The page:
Researchers at the Eindhoven University of Technology have developed large fluorescent noise barriers for busy roads that can also generate solar energy.
Two panels have been erected alongside the A2 highway near Den Bosch in a practical test launched on 18 June - led by Dutch building company Heijmans - to assess the economic and technical feasibility of energy-generating noise barriers.
The Luminescent Solar Concentrator (LSC) panels have been developed by Michael Debje, a researcher at the Eindhoven University of Technology, which are able to receive sunlight and guide it in concentrated form to land on traditional solar cells.
Each of the two noise barriers used in the trial are 5m wide and 4.5m high.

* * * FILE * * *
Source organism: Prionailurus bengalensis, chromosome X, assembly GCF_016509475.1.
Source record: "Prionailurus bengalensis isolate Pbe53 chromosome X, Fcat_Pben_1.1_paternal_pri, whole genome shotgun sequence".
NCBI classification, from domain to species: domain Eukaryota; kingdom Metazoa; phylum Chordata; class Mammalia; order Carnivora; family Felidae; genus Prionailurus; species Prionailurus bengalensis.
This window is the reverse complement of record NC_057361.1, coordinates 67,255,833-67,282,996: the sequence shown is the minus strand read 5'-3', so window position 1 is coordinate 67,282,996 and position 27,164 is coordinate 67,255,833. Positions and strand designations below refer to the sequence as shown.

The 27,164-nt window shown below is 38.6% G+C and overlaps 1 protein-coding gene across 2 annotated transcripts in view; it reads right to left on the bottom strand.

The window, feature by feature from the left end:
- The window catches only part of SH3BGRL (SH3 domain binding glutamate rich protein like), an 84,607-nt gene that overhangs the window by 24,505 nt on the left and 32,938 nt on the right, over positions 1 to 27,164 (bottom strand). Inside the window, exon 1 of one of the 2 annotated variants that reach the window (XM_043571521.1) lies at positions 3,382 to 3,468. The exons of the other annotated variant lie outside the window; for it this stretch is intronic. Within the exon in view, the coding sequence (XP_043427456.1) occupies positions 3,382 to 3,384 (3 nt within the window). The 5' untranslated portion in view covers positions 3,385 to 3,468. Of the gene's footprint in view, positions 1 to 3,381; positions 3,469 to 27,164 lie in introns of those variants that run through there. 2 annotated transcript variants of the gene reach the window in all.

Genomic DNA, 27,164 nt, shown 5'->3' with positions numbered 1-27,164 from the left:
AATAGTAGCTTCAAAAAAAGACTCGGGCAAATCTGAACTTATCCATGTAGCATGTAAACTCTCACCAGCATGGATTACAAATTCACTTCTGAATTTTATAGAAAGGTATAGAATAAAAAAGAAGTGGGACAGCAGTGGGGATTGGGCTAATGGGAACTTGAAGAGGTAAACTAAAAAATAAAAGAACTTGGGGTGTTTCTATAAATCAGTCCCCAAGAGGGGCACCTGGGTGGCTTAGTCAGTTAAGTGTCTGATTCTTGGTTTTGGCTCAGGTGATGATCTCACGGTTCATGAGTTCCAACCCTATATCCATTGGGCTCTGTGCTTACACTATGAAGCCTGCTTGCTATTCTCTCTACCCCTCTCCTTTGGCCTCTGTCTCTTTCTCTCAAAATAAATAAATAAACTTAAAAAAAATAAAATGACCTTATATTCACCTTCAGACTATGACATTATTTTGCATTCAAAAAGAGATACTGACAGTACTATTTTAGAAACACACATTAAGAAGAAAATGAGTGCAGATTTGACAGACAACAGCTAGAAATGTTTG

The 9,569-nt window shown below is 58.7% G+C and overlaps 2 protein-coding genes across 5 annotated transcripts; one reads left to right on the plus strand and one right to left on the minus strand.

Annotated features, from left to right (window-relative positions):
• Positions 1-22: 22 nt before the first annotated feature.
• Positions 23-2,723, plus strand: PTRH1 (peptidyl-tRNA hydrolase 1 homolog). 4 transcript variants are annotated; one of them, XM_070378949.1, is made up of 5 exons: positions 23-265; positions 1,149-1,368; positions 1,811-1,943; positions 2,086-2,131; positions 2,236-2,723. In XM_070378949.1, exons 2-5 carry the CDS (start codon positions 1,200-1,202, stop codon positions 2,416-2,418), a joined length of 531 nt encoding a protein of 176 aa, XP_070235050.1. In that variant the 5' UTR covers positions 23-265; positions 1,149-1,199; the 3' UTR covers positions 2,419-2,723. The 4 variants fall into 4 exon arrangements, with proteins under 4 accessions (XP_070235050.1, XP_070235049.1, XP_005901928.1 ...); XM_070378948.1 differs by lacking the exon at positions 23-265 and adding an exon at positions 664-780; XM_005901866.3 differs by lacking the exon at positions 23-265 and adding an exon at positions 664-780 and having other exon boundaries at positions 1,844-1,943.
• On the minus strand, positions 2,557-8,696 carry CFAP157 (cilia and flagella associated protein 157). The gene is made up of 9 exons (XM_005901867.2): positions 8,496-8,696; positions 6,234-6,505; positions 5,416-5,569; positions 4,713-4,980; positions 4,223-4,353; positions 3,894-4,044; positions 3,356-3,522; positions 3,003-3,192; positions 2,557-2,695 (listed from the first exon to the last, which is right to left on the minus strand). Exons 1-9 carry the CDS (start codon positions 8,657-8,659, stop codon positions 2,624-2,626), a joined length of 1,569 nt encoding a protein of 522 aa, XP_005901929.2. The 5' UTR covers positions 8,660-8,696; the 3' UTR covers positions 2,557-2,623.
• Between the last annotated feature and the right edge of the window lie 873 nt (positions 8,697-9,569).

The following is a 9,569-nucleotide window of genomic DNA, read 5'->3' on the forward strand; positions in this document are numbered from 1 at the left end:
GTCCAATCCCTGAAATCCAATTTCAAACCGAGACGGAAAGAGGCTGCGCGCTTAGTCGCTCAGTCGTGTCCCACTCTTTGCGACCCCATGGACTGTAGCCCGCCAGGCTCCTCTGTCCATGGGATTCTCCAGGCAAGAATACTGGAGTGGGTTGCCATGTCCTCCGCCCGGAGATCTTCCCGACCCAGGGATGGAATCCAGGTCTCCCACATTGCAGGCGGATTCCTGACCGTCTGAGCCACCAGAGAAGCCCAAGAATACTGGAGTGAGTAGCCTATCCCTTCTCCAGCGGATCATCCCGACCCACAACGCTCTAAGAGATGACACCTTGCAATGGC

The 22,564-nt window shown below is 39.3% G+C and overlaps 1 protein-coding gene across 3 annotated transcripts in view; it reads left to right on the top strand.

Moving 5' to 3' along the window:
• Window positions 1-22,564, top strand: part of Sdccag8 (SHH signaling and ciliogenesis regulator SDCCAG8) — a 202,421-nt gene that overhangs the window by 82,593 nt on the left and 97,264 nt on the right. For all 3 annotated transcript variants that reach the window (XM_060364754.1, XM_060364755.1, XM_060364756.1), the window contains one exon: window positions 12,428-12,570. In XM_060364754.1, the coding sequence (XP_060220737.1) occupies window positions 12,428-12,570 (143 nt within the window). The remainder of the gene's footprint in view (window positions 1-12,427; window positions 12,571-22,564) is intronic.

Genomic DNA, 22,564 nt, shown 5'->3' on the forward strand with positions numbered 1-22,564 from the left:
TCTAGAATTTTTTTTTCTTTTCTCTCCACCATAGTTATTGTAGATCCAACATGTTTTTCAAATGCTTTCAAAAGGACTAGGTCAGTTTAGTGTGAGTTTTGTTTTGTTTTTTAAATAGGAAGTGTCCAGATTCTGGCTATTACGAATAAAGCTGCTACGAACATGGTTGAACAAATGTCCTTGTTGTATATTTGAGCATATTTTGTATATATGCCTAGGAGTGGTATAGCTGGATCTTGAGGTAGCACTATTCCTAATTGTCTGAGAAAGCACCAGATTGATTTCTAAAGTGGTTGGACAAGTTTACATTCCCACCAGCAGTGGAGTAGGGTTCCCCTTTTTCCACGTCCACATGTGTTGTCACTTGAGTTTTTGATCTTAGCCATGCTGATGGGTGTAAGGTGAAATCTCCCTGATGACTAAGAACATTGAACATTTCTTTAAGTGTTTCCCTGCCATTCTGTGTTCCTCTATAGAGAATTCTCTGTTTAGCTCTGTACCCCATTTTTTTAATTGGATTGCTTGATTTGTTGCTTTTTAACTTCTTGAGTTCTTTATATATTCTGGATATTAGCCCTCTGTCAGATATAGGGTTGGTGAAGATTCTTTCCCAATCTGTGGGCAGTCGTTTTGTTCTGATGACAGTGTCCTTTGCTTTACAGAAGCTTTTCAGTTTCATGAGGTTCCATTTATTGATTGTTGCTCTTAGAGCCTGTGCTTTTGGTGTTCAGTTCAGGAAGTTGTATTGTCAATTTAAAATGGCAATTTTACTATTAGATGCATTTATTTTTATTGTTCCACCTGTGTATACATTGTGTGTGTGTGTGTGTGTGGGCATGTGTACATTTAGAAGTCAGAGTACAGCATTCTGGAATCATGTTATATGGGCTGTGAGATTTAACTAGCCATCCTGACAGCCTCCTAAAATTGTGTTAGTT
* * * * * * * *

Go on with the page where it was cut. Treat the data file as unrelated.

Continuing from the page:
This is the first time in the Netherlands that a practical test of this kind has been carried out at real-life size. Researchers want to gain a better understanding of how much electricity these semi-transparent acoustic screens can generate under different lighting and weather conditions.
The first research results show that 1km of energy-generating noise barriers can produce enough electricity to supply 50 households with power.
"Thanks to their many colours, the LSC [panels] are visually very attractive, which makes them ideal for use in many different situations in the built environment," said Debje. "Further benefits are that the principle used is low cost, they can be produced in any desired, regular colour, are robust and will even work when the sky is cloudy."
Stijn Verkuilenm, project leader at Heijmans, said: "The Netherlands has enough noise barriers and can also provide the necessary solar cell technology. Our practical test is a simple sum, through which we’re investigating the ways solar cell technology can be integrated in a robust and visually attractive way.”